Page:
Eye For Film >> Movies >> King Of Hearts (1966) Film Review
A sweet French comedy that only did moderately well at home but struck a chord with the anti-war movement and lovers of surreal cinema in the US, King Of Hearts went on to be revered as a cult classic around the world. Though no specific aspect of the story, acting or production is uniquely brilliant, somehow they come together to create a cinematic magic that has helped the film find its way onto many people's lists of lifelong favourites. Even if it doesn't do this for you, it's a pleasant way to spend a couple of hours and it's not something you're likely to forget in a hurry.
It's close to the end of World War One. As German troops withdraw from France, they're leaving some nasty surprises behind, trying to destroy sites of strategic value. One of these is the little town of Marville. Aware of the danger, its inhabitants flee, all except for those in the local asylum. Hesitant to get too close to them yet still feeling some degree of concern, those departing simply unlock the gate of the place without giving them any idea what's going on. Theirs is an unexpected liberation, and director Philippe de Broca deftly captures their joy as they regain the trappings of citizenship, from cosmetics and workmen's tools to cardinals' robes and military uniforms. The only thing they lack in this utopian parody of post-revolutionary France is a king, and all speak of their longing for him.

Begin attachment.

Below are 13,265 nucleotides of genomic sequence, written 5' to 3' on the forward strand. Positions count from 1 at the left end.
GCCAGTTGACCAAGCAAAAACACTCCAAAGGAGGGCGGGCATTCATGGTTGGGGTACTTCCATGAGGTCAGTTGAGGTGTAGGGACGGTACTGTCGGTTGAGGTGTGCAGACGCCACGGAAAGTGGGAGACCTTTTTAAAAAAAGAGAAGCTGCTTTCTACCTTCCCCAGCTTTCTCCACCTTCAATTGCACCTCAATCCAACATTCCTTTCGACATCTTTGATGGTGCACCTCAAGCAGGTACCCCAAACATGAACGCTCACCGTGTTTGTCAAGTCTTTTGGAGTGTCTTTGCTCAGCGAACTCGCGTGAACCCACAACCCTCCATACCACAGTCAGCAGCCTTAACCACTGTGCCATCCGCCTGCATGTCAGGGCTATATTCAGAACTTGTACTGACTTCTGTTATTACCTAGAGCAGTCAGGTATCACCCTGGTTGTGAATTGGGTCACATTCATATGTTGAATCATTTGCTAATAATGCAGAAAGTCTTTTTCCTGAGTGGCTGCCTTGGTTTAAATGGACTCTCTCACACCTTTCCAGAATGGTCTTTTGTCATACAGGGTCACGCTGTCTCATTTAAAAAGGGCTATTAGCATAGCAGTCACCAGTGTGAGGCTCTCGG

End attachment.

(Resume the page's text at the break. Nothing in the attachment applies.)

Enter British soldier Charles Plumpick (Alan Bates), who has been dispatched to find and disarm the bomb in Marville. Doing so when all those who might have provided support are gone is no easy task, and as he gradually comes to realise what's going on, he considers fleeing - but by then, he has become attached to the former asylum inmates, and he's reluctant to leave them to their fate. The more so because they have crowned him as their King of Hearts.
Paralleling the madness of people in the town with the madness of those trying to kill each other outside it, this film puts its cards on the table from the start, but plays them with a light touch. The characters are, of course, cartoon lunatics, just a bit delusional or slow on the uptake rather than caught up in the discomfort of most real mental illnesses, but this is used effectively to illustrate the folly and prejudice of the departed townspeople. It also allows for social satire as they take on all the roles they see as necessary in society without the usually attendant mores or cultivated hypocrisy. This extends to sexual playfulness which avoids the awkwardness of issues around consent by remaining lighthearted and sweetly romantic - perhaps too much so to exist in the outside world. Here de Broca makes sport of the conventions of French cinema.
Plumpick makes an engaging hero, played with poise and eschewing more obvious comedic befuddlement. Bates keeps viewers onside as he comes to see the world in a different way. The humour is warm and gentle and frequently absurd, and even the most unlikely scenes find a place within the whole. De Broca delivers potent satire in a manner both skilful and charming.Reviewed on: 05 Jun 2018